Fuseworks Media

Opihi River Catchment health warning

Opihi River Catchment Health Warning Health New Zealand | Te Whatu Ora has issued a health warning for the entire Opihi River Catchment.

The warning follows finding moderate to high cover of toxic algae (benthic cyanobacteria) at multiple sites across the entire Opihi River Catchment.

People should avoid the area and animals, particularly dogs, should not be allowed near the water until the health warning has been lifted.

All access points along the entire Opihi River may have benthic cyanobacteria present. People are advised to treat every low-flowing river cautiously, check for the presence of benthic cyanobacteria and avoid contact.

Dr Matthew Reid, Medical Officer of Health for the National Public Health Service, says the algae looks like dark brown to black mats and can produce toxins harmful to people and animals.

“Exposure may cause skin rashes, nausea, stomach cramps, tingling and numbness around the mouth and fingertips.”

“If you experience any of these symptoms, visit your doctor immediately, also let your doctor know if you’ve had contact with dark brown/black algal mats or water in this area”, Dr Reid says.

Pets that show signs of illness after coming into contact with algal mats should be taken to a vet immediately.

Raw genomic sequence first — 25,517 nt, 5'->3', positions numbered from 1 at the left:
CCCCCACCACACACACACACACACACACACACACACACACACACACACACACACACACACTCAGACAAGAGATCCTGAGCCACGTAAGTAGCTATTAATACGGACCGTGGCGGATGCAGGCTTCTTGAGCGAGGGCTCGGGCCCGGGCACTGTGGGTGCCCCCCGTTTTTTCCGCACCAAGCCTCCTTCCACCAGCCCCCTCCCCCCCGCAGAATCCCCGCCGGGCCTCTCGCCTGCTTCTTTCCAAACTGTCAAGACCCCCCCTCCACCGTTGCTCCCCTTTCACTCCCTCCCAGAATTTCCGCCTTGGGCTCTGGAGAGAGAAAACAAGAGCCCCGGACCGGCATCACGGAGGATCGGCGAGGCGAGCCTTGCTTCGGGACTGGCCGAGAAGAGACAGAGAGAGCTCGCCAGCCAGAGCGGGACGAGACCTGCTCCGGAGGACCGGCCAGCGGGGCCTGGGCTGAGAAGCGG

People and animals should remain out of the waterways until the warnings have been lifted.

Environment Canterbury is monitoring the sites and the public will be advised of any changes in water quality.

Sites that are currently under a temporary health warning in South Canterbury include:

– Pareora River/Pureora at SH1 Bridge

– Hae Hae Te Moana River at Gorge

– Waihao River at Bradshaws Bridge

– Opihi River at SH79 Bridge

– Opihi River at SH1

– Opihi River at Grassy Banks

– Opihi River at Saleyards Bridge

– Opihi River at Raincliff Bridge

– Temuka River at Manse Bridge

– Temuka River at SH1 Bridge

– Saltwater Creek/Otipua at SH1 Bridge.

Facts about benthic cyanobacteria:

– Appears as dark brown/black mats attached to rocks along the riverbed

– A low cover of the algae can occur naturally but can increase rapidly during warmer months. Algal blooms are influenced by a combination of available nutrients in the water and sediments (such as nitrogen and phosphorus), a sustained period of low and stable flows, and favourable weather conditions (e.g. increased temperature, calm days)

– It often has a strong musty smell and algal toxin concentrations can vary over short periods

– Although high river levels will remove the algal bloom, detached mats can accumulate along the shore and increase the risk of exposure to toxins

– If a health warning is in place avoid contact with the water

– Although district or city councils may place warning signs, these may not be seen at the numerous river access points, hence the need for people/ dog-walkers to treat every low-

flowing river cautiously.

For further details visit: https://www.lawa.org.nz/explore-data/canterbury-region/

Or contact Te Mana Ora | Community and Public Health on (03) 364 1777 or visit https://www.cph.co.nz/your-health/recreational-water/

For more information about Mahinga Kai visit https://www.cph.co.nz/wp-

content/uploads/saf0112.pdf

 

Powered by Fuseworks and Truescope - Media monitoring, insights and news distribution for New Zealand organisations.